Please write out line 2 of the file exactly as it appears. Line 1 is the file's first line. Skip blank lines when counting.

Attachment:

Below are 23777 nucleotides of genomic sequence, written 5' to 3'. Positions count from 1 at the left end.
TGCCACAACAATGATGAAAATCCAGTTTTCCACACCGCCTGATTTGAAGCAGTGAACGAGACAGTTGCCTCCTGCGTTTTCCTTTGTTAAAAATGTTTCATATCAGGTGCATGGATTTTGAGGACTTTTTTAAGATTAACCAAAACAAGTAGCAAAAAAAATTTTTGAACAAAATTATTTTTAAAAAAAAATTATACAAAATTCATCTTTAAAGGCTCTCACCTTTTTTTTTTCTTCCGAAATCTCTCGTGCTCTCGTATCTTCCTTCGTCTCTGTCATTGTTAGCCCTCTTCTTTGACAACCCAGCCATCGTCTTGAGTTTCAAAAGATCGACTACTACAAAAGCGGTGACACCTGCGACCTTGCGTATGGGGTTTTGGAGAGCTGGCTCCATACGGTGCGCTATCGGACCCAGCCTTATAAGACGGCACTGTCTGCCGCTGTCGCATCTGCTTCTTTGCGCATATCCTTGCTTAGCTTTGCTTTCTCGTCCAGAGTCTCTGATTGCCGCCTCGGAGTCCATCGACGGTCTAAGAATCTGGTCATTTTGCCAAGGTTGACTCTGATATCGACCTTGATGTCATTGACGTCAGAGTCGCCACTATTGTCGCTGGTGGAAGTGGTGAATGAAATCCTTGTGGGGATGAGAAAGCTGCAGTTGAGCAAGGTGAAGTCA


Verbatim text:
TGCCACAACAATGATGAAAATCCAGTTTTCCACACCGCCTGATTTGAAGCAGTGAACGAGACAGTTGCCTCCTGCGTTTTCCTTTGTTAAAAATGTTTCATATCAGGTGCATGGATTTTGAGGACTTTTTTAAGATTAACCAAAACAAGTAGCAAAAAAAATTTTTGAACAAAATTATTTTTAAAAAAAAATTATACAAAATTCATCTTTAAAGGCTCTCACCTTTTTTTTTTCTTCCGAAATCTCTCGTGCTCTCGTATCTTCCTTCGTCTCTGTCATTGTTAGCCCTCTTCTTTGACAACCCAGCCATCGTCTTGAGTTTCAAAAGATCGACTACTACAAAAGCGGTGACACCTGCGACCTTGCGTATGGGGTTTTGGAGAGCTGGCTCCATACGGTGCGCTATCGGACCCAGCCTTATAAGACGGCACTGTCTGCCGCTGTCGCATCTGCTTCTTTGCGCATATCCTTGCTTAGCTTTGCTTTCTCGTCCAGAGTCTCTGATTGCCGCCTCGGAGTCCATCGACGGTCTAAGAATCTGGTCATTTTGCCAAGGTTGACTCTGATATCGACCTTGATGTCATTGACGTCAGAGTCGCCACTATTGTCGCTGGTGGAAGTGGTGAATGAAATCCTTGTGGGGATGAGAAAGCTGCAGTTGAGCAAGGTGAAGTCA